Today's In These Times features "8 Reasons to Close Guantánamo Now." The reasons are likely not unfamiliar to Mother Jones readers, but here are a few highlights:

Not one individual among the nearly 800 incarcerated at Guantánamo has been charged with a crime recognized under either U.S. or international law….86 percent of detainees were arrested by Pakistan or the Northern Alliance and "handed over to the United States at a time when the United States offered large bounties for capture of suspected enemies."

For more on how this happens, check out Mother Jones' "One Detainee's Story," and "Why Am I in Cuba?"

The In These Times article suggests that, while life in Guantánamo is bad, life in the other 20 secret prisons the U.S. is operating is, in all likelihood, worse: "Guantánamo may have been a smokescreen for more inhumane, less legal incarceration and interrogation practices elsewhere." It also reports that "two of Europe's leading terrorism magistrates pointed out that attempts to infiltrate terrorist cells had become much more difficult in the wake of rising public anger over Guantánamo."

But its final conclusion is far from shrill. It suggests that it's just time to move on: "In the wake of 9/11, the United States' pledge to do everything in its power to protect its people from further harm led to a policy of overreaction.…We must no longer act like scared victims, willing to make any bargain with any devil to create the illusion of safety. We must reassert our confidence in the rule and wisdom of law."

Amen to that.

My original title for this post was "Sometimes People Want Jobs in Journalism, So They Treat Editors Like Newsmakers and Interview Them." But then I decided not to be a jerk and made it the first line of my post instead.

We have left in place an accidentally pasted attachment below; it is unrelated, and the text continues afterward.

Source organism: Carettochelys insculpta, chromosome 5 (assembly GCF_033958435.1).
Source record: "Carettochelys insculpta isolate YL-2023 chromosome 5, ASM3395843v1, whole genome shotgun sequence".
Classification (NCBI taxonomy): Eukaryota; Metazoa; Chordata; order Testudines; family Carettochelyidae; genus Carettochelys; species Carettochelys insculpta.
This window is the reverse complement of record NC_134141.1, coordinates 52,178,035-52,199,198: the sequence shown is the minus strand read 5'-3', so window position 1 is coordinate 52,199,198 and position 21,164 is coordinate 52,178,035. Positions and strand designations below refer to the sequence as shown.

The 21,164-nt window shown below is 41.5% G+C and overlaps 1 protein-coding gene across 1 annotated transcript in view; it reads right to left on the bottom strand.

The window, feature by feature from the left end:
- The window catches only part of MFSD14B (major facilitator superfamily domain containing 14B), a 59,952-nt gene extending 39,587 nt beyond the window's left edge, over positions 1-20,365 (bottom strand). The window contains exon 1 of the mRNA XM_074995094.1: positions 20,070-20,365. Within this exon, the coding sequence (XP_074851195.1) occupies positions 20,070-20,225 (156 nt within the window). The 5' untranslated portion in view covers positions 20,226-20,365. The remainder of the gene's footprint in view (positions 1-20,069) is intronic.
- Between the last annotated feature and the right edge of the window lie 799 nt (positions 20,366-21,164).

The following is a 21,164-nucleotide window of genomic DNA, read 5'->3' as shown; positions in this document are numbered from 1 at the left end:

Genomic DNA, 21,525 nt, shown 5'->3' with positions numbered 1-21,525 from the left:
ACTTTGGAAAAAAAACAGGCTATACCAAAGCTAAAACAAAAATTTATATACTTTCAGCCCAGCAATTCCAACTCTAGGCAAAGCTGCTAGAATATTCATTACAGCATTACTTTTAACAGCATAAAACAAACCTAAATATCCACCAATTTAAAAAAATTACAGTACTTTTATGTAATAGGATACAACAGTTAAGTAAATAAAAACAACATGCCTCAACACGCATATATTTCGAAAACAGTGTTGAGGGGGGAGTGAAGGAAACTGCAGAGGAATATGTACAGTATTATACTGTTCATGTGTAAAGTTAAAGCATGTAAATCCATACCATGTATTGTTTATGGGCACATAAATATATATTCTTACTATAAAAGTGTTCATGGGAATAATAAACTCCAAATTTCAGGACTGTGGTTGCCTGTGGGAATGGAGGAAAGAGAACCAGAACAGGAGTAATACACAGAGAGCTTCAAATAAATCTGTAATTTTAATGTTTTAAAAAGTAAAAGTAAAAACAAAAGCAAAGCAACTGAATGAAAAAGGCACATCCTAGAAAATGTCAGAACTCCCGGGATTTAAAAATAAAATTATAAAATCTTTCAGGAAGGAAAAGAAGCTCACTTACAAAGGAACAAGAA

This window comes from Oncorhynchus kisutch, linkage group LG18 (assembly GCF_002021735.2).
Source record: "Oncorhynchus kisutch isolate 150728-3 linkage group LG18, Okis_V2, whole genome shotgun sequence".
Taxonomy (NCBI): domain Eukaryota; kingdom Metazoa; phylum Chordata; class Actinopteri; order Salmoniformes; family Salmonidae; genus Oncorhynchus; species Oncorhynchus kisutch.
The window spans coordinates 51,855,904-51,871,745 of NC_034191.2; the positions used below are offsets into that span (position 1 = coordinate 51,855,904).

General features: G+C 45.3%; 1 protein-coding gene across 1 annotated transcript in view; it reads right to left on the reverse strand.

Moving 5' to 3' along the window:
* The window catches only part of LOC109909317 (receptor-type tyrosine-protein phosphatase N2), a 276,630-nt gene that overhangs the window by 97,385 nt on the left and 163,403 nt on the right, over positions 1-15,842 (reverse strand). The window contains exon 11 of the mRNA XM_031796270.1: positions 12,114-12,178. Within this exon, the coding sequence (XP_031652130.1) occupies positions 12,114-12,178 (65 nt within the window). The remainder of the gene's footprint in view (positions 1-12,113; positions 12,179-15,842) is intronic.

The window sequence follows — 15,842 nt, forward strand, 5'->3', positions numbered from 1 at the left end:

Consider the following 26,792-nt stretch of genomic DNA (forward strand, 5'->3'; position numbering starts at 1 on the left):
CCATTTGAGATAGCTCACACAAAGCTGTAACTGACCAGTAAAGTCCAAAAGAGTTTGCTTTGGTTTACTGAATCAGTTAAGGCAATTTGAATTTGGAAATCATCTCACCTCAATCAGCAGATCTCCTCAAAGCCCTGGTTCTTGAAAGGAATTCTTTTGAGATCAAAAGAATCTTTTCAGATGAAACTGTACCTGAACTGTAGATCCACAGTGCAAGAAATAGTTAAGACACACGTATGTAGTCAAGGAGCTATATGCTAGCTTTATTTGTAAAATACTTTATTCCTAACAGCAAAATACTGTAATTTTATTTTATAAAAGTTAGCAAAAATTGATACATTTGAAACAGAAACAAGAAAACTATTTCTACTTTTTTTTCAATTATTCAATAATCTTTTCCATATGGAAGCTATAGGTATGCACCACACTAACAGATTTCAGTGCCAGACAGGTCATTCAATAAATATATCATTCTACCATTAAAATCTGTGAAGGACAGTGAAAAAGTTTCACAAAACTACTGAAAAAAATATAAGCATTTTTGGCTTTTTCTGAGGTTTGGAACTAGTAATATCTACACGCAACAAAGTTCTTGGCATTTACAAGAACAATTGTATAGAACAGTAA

Last week, Mother Jones editors Clara Jeffery and Monika Bauerlein spoke with CampusProgress about "men, women, and journalism." More specifically, the lack of female writers and editors at thought-leader magazines, MoJo's recent cover story on Hillary Clinton, and how the starving interns and fellows here at Mother Jones really shouldn't be complaining about their wages. Little is said about the quality or professionalism of Mother Jones' bloggers.

All jokes aside, it's worth a read. Have a look!

Yesterday, the military backed up its claim that Iran is fueling the violence in Iraq by showing reporters a PowerPoint presentation that contained evidence on bullet hole sizes, bomb construction, etc. Together, the evidence was supposed to make the point that Iran is arming and training extremist militias in Iraq.

It's an interesting story because (1) the Bush Administration is taking a much more public tack in its allegations against Iran than it did with Iraq, (2) it makes me even more worried that we are headed for a violent confrontation with Iran, because otherwise why would the Bush Administration be putting justifications in the public sphere, and (3) the evidence is already running into skepticism.